New Audi S7 Sportback 2019 review
The latest Audi S7 has ditched its petrol V8 in favour of V6 diesel power. Is it still sporty enough?
While some will miss the old V8 engine, the Audi S7 remains a deeply talented and capable car. Performance is strong, it corners well, and it’s exceptionally capable on a long-distance run. The cabin is gorgeous too, and packed full of tech. However, all of this can also be said of the new Audi S6, which costs eight grand less. Unless the styling is a deal breaker, you’d be better off with the regular saloon alternative.
When the first Audi S7 Sportback was released back in 2012, it offered buyers a sleek five-door alternative to the more conventional S6 saloon. Now there’s a new version, and the big news comes under the bonnet.
Gone is the old 4.0-litre turbocharged V8 petrol, and in its place is a 3.0-litre V6 diesel. The move will seem strange to some, and pretty horrifying to others. A look at the stats won’t help their concerns; power has dropped by over 100bhp, to 342bhp, and the 0-62mph dash, at 5.1 seconds, takes half a second longer than before.
But Audi argues that the diesel claws back ground elsewhere. While the old V8 offered up a fairly hefty 550Nm of torque, it can’t come close to the diesel’s maximum of 700Nm, served up between 2,500 and 3,100rpm. Out on public roads it means that, while not feeling outright quicker than the model it replaces, it gives very little away.
The diesel motor is backed up by a 48-volt mild hybrid system. This has allowed Audi to install an electric compressor that accelerates exhaust gases towards the conventional turbo, which in turn aims to eliminate lag. In reality, it works well; the S7 with delivers impressively sharp throttle response.
More reviews for S7 Hatchback
So far, so torquey, but it’s not all perfect. When that turbo is off boost, the S7 feels a little lethargic to move forward. Of course, the eight-speed auto responds by kicking down a gear or two, but the long ratios mean that this happens often - even when accelerating up a gentle motorway incline, for example. At least the gearbox itself is smooth enough.
While some buyers will inevitably miss the V8 petrol, it’s unlikely any owners will grumble about the difference in fuel bills. While the old S7 would do 29.7mpg on the previous (and overly ambitious) NEDC cycle, the S7 is claimed to do 35.8 - and that’s on the tougher WLTP test regime. It’s good for that number in the real world, too. Everyday driving will return a number in that area; a typical motorway run will nudge the mid-forties.
There was a time when Audi’s S models left a keen driver cold, thanks to a nose-heavy balance and steering with very little feel. One of those things is still true; even with a prod of the dynamic select switch into Dynamic mode, the light steering fails to provide much feedback. But the front end of this S7, at least at the speeds achievable on public roads, now remains impressively reluctant to wash wide.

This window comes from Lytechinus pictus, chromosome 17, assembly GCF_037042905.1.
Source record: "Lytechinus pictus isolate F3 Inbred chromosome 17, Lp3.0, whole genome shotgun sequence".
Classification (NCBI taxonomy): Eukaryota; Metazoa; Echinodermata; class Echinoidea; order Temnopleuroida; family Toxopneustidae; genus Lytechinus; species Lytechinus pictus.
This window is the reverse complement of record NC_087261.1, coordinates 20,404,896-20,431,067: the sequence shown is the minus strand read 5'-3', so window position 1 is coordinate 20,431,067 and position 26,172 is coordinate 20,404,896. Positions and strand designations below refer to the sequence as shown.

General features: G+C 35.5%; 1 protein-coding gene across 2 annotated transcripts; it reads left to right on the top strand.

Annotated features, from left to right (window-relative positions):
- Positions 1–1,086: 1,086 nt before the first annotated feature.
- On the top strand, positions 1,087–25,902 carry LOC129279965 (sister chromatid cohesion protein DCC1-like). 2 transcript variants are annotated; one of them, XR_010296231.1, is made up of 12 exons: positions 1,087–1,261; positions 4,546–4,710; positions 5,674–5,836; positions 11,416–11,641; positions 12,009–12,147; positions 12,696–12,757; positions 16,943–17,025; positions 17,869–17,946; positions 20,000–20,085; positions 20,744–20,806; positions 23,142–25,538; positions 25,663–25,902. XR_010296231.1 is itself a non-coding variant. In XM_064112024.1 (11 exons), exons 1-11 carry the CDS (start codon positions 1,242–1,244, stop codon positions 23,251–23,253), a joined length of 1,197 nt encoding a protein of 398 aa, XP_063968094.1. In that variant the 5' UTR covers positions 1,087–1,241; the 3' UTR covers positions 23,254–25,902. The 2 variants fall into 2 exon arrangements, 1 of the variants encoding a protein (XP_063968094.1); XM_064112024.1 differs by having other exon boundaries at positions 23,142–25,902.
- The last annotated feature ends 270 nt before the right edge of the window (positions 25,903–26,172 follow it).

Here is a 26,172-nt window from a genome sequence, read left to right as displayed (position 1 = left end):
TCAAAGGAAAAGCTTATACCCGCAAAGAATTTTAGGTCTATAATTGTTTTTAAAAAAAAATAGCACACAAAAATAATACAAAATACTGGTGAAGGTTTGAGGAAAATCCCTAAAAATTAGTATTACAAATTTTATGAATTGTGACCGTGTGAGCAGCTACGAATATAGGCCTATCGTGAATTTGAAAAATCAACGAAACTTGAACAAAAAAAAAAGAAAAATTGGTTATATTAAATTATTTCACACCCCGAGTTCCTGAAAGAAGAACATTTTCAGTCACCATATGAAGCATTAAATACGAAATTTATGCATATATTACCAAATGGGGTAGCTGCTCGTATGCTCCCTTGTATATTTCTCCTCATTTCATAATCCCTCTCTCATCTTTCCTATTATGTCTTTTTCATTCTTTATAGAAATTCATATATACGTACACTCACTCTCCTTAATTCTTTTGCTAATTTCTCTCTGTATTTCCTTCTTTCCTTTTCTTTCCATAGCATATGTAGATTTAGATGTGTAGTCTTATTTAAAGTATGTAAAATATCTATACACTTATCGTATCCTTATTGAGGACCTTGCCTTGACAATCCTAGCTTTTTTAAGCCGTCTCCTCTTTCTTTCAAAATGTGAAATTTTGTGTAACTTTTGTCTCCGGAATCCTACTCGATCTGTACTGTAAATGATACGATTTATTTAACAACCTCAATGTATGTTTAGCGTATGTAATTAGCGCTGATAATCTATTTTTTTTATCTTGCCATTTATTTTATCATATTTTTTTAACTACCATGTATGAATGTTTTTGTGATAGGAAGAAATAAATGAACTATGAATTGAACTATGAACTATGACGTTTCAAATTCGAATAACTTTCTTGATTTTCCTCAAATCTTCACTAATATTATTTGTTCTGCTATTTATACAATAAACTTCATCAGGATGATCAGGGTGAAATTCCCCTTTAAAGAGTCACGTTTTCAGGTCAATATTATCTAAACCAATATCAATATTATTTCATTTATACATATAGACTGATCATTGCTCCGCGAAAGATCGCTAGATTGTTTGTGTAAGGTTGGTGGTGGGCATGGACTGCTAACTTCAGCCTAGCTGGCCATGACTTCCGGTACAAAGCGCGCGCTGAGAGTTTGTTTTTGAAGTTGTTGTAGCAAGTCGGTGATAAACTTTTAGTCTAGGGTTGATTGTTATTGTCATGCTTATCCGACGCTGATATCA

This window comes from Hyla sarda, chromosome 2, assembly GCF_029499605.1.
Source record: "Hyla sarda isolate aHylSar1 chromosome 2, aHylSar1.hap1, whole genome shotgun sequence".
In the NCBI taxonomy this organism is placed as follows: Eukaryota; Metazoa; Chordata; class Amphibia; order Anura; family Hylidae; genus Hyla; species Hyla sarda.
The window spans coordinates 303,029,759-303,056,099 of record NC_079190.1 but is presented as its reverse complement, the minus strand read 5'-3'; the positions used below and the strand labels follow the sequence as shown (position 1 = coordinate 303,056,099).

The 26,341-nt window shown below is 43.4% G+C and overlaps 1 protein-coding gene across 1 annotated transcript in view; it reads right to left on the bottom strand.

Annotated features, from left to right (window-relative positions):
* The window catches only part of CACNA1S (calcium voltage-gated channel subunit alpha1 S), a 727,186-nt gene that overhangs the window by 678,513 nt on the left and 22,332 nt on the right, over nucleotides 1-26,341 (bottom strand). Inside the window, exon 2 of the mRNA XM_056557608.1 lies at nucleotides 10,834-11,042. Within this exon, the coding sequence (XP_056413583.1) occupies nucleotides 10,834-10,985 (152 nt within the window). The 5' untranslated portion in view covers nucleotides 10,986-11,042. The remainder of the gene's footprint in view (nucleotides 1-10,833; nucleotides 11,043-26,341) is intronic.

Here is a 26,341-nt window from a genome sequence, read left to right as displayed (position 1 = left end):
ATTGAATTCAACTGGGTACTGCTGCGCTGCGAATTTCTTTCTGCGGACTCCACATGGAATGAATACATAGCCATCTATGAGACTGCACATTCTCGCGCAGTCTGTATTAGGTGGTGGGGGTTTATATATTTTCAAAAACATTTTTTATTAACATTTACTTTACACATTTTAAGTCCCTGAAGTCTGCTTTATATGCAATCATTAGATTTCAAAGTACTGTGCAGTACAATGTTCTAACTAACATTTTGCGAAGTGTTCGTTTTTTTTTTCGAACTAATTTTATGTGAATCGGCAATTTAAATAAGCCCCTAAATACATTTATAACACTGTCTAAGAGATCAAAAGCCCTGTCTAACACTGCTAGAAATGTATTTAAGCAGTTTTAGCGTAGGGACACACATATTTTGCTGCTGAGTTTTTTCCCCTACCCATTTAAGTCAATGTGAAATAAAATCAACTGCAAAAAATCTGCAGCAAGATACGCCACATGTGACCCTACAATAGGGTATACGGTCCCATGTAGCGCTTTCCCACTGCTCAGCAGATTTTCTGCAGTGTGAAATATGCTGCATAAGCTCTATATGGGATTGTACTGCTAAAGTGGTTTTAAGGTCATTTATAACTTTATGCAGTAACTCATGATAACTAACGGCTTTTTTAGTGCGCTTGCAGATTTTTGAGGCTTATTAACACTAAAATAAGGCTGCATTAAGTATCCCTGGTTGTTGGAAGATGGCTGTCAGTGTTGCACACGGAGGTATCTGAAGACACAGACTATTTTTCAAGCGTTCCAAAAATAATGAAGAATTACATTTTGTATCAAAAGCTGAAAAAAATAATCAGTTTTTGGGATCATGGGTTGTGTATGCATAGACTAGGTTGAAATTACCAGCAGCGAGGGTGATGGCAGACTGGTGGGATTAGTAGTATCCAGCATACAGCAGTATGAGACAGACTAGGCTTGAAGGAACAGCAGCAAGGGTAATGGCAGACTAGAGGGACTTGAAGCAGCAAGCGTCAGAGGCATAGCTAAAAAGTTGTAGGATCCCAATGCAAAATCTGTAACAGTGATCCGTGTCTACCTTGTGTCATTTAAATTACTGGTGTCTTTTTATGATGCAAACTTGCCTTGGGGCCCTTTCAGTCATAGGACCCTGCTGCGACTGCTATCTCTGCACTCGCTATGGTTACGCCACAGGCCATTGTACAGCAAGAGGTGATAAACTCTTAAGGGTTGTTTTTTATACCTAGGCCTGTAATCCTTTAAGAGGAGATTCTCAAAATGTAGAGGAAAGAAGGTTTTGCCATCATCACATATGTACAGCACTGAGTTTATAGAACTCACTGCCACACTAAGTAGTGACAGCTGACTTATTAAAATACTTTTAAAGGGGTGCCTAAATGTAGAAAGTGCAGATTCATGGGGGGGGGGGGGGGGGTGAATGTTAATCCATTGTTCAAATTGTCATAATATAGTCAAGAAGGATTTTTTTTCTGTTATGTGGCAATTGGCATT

While the steering hasn’t much feel, it’s accurate enough, and helped by four-wheel steering system which improves agility to the point that in many situations, the S7 feels more wieldy than the smaller S4. It’s easier to manoeuvre around town, too.
Air suspension is offered on the S7, but the model driven here came with the standard adaptive dampers. Regardless of how they’re set, there’s a little low-speed jiggle from the ride but otherwise it’s supremely comfortable.
This, of course, is all similar to the recently released Audi S6, and from the driver's seat the pair are pretty much identical. There’s a glorious triple-display layout for the infotainment functions which, due to the haptic feedback, makes the system feel more intuitive to use. The front seats are supportive and adjustable, and the steering wheel looks great and isn’t too thick. It’s less roomy in the back, although the hatchback boot makes for a practical load space.
What does fully separate the two cars, however, is price. While the S7 starts from £68,680, the S6 saloon undercuts it by £8,460. To us, that seems like a big difference for a low roof, less space and some (admittedly very cool) full-width LED tail-lights.
So it might be hard to stomach the extra cost for some swoopy styling, but what design touches set it apart from a regular A7? Not very much; there’s some silver trim on the front bumper and door mirrors, plus a set of quad tailpipes poking out from the rear bumper. And that’s about it. Whether you think it’s a perfect execution of understated cool or a slightly half-hearted upgrade over the A7, we’ll leave up to you.
Of course, if you crave a little more attention then the Vorsprung Edition should do the trick. Thanks to 21-inch wheels and a blacked-out grille, front air dam, door mirrors and window trims, it instantly gives off a more menacing vibe. It also gets a range of other fancy extras such as laser headlights, air suspension, an upgraded sound system and sportier front seats. The catch? it costs £86,680. You can almost buy a BMW M5 for that.